Decay swept through the farmhouse, moldering couches and spring skewered armchairs hunkered in gloomy rooms. Mice scurried in the shadows. Scraps of old books cluttered the table in the dining room, paperbacks collapsed shelves in the library.
The sound of something falling to the floor echoed from the second story, heavy like a Bible crashing onto dried timber. Helena jumped, nearly knocking the camera out of Marcus’ hands.
“Anyone home?” Marcus asked, regaining his balance.
Claws scurried over floorboards, then silence crept back in.
“Funny, as if anyone could live in such mold,” Helena said.
“My eyes started watering when I got that first whiff of the couch. Can we get out of here? I’m sure we’ve got enough footage.”
“Give me a minute.”
Marcus sighed and followed Helena through the rooms, filming as she pushed aside curtains and opened drawers, sometimes focusing on the architecture, the once intricate hand-carved molding around doorways, the holes in the floor that dropped away to pitch black basement. They skirted a collapsed table in the dining room, legs having given out years before. A number of shattered plates littered around the warped wood as if it had been abandoned partway through a lavish dinner. The antique stove was the only thing unblemished about the room.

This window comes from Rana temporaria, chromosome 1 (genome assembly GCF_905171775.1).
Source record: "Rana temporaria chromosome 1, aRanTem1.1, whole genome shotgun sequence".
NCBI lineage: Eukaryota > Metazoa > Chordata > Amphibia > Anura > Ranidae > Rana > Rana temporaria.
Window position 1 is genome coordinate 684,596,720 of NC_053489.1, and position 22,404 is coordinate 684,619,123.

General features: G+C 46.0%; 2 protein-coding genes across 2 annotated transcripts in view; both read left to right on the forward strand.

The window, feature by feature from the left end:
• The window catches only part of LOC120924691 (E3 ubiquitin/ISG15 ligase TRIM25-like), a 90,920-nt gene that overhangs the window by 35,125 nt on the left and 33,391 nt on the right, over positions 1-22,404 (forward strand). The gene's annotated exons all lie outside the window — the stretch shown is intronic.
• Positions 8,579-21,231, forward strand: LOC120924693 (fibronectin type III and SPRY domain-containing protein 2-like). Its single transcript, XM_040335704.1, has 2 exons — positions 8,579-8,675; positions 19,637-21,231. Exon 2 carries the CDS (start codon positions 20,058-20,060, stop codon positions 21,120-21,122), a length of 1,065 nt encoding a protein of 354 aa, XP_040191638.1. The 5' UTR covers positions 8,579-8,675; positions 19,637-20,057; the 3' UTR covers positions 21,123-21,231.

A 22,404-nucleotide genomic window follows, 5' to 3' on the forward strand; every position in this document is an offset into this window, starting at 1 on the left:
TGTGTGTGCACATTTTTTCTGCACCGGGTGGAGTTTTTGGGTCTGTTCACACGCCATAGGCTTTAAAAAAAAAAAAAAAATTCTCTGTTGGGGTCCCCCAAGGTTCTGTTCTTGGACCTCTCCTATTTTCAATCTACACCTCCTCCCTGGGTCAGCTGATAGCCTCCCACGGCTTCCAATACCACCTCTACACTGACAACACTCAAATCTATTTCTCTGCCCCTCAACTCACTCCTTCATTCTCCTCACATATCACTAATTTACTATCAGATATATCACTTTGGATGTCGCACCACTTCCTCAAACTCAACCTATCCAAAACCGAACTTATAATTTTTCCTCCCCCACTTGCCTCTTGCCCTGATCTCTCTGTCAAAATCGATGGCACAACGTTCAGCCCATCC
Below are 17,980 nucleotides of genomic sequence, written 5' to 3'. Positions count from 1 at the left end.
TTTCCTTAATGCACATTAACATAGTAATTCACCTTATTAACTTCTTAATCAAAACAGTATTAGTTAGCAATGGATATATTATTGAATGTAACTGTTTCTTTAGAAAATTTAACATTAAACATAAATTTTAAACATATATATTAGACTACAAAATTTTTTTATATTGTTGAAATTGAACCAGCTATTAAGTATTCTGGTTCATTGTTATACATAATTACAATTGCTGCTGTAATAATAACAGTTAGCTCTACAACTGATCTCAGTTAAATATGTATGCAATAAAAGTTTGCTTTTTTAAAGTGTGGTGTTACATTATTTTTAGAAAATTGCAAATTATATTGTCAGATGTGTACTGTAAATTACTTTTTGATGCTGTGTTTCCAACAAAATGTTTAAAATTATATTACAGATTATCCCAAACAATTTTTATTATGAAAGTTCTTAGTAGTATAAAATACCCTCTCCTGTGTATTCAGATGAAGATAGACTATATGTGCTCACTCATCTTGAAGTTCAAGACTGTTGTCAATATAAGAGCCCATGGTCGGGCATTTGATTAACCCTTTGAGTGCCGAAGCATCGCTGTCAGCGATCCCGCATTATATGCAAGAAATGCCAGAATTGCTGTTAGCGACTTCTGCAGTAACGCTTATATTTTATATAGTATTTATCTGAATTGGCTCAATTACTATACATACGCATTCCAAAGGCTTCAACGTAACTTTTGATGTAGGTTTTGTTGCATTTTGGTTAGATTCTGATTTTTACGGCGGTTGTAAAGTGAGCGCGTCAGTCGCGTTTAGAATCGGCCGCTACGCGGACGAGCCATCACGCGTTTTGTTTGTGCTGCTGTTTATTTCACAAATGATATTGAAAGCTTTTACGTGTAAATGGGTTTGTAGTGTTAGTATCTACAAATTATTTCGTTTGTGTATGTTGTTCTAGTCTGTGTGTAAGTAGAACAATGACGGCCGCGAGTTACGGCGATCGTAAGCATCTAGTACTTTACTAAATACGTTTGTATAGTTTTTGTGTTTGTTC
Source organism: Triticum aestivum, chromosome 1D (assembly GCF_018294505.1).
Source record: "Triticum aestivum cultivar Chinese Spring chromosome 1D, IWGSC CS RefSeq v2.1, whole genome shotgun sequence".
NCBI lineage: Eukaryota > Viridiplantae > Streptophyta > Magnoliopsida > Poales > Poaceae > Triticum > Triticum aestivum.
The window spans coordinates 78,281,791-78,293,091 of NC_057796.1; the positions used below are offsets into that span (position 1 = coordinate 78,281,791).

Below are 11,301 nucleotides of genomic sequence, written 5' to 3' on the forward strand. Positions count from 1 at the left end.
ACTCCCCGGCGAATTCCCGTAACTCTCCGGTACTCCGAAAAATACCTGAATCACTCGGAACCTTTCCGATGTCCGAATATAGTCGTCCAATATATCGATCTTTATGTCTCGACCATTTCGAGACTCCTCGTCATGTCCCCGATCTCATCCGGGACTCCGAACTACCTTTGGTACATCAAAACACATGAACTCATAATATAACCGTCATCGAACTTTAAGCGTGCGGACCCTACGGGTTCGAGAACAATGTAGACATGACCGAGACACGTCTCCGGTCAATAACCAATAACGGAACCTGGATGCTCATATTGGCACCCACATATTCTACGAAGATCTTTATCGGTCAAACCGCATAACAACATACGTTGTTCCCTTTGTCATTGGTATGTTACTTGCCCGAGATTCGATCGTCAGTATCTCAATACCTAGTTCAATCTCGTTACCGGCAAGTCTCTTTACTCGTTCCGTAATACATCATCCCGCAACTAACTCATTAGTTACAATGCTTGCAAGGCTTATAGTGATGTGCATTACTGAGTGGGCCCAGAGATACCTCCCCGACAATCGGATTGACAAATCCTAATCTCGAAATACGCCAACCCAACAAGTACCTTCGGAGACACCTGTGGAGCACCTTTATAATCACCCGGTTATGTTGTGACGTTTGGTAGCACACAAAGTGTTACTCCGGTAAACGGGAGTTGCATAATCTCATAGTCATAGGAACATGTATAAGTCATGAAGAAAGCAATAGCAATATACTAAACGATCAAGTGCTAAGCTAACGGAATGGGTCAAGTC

Then there was a closed door at the end of a hall leading away from the dining room. The floorboards creaked as they approached.
“Are you going to knock?” Marcus smirked.
“Shut up,” Helena said, before turning the handle.
Shattered glass covered every surface like a jagged snow storm had swept across the interior. Broken shadow boxes and frames housing moths in various states of decay littered the floor. Insect husks and chrysalis were strewn across shelving units, piled in heaps on the windowsills. Some of the insects were trapped in amber and resin between gold-rimmed magnifiers and silver instruments. Light filtered through the window, glinting off glass that had broken into geometric shapes. An odd book or two was strewn through the room. A cracked mirror reflected the water stained ceiling, blue spores coating the plaster.